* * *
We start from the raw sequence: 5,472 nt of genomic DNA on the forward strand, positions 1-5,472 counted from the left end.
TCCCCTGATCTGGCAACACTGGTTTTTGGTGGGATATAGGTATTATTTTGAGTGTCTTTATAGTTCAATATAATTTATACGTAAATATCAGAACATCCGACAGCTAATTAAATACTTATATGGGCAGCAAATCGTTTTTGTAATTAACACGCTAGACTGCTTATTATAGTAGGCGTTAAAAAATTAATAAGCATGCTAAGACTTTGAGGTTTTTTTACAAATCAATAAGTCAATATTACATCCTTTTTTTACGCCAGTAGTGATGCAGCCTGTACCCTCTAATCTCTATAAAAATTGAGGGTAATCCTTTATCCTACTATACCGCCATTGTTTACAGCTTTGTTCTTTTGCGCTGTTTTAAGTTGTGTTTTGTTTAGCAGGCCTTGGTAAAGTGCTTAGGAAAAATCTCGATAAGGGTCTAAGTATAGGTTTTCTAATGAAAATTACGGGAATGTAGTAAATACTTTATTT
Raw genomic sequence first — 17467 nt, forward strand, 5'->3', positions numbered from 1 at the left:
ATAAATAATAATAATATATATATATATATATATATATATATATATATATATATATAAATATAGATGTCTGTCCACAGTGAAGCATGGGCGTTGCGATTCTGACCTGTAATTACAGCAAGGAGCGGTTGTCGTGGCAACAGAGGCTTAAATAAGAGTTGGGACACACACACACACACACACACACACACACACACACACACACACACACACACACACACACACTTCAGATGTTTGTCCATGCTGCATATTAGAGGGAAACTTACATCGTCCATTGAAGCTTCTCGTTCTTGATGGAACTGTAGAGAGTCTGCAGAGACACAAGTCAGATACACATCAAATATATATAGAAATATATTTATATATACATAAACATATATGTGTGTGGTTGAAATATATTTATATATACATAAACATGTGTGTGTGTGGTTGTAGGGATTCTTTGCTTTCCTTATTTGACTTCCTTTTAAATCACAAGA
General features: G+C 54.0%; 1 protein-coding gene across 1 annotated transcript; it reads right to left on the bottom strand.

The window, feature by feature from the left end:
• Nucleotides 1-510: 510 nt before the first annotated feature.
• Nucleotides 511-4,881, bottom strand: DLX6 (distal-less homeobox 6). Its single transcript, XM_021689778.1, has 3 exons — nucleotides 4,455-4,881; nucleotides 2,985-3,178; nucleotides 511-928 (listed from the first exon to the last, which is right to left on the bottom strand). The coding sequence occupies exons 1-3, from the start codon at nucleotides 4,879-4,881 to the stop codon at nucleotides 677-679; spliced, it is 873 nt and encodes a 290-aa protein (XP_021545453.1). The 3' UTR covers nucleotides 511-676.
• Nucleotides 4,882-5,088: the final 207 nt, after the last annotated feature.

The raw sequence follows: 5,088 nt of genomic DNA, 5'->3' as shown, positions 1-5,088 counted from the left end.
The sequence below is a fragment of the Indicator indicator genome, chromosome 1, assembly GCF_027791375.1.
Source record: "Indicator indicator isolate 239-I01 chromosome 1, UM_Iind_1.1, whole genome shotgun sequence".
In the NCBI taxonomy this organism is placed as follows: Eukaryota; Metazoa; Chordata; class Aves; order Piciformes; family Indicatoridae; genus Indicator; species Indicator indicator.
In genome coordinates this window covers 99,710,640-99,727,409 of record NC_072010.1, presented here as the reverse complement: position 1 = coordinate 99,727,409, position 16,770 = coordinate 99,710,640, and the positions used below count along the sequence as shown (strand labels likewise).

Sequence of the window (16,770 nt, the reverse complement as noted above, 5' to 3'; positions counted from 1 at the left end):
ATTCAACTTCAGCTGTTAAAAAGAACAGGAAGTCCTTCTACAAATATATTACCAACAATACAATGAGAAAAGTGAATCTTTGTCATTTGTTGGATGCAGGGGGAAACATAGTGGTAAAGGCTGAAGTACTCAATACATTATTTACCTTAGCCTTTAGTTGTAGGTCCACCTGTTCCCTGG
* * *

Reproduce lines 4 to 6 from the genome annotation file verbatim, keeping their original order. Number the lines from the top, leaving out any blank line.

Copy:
ATAAATAATAATAATATATATATATATATATATATATATATATATATATATATATAAATATAGATGTCTGTCCACAGTGAAGCATGGGCGTTGCGATTCTGACCTGTAATTACAGCAAGGAGCGGTTGTCGTGGCAACAGAGGCTTAAATAAGAGTTGGGACACACACACACACACACACACACACACACACACACACACACACACACACACACACACACACTTCAGATGTTTGTCCATGCTGCATATTAGAGGGAAACTTACATCGTCCATTGAAGCTTCTCGTTCTTGATGGAACTGTAGAGAGTCTGCAGAGACACAAGTCAGATACACATCAAATATATATAGAAATATATTTATATATACATAAACATATATGTGTGTGGTTGAAATATATTTATATATACATAAACATGTGTGTGTGTGGTTGTAGGGATTCTTTGCTTTCCTTATTTGACTTCCTTTTAAATCACAAGA
General features: G+C 54.0%; 1 protein-coding gene across 1 annotated transcript; it reads right to left on the bottom strand.

The window, feature by feature from the left end: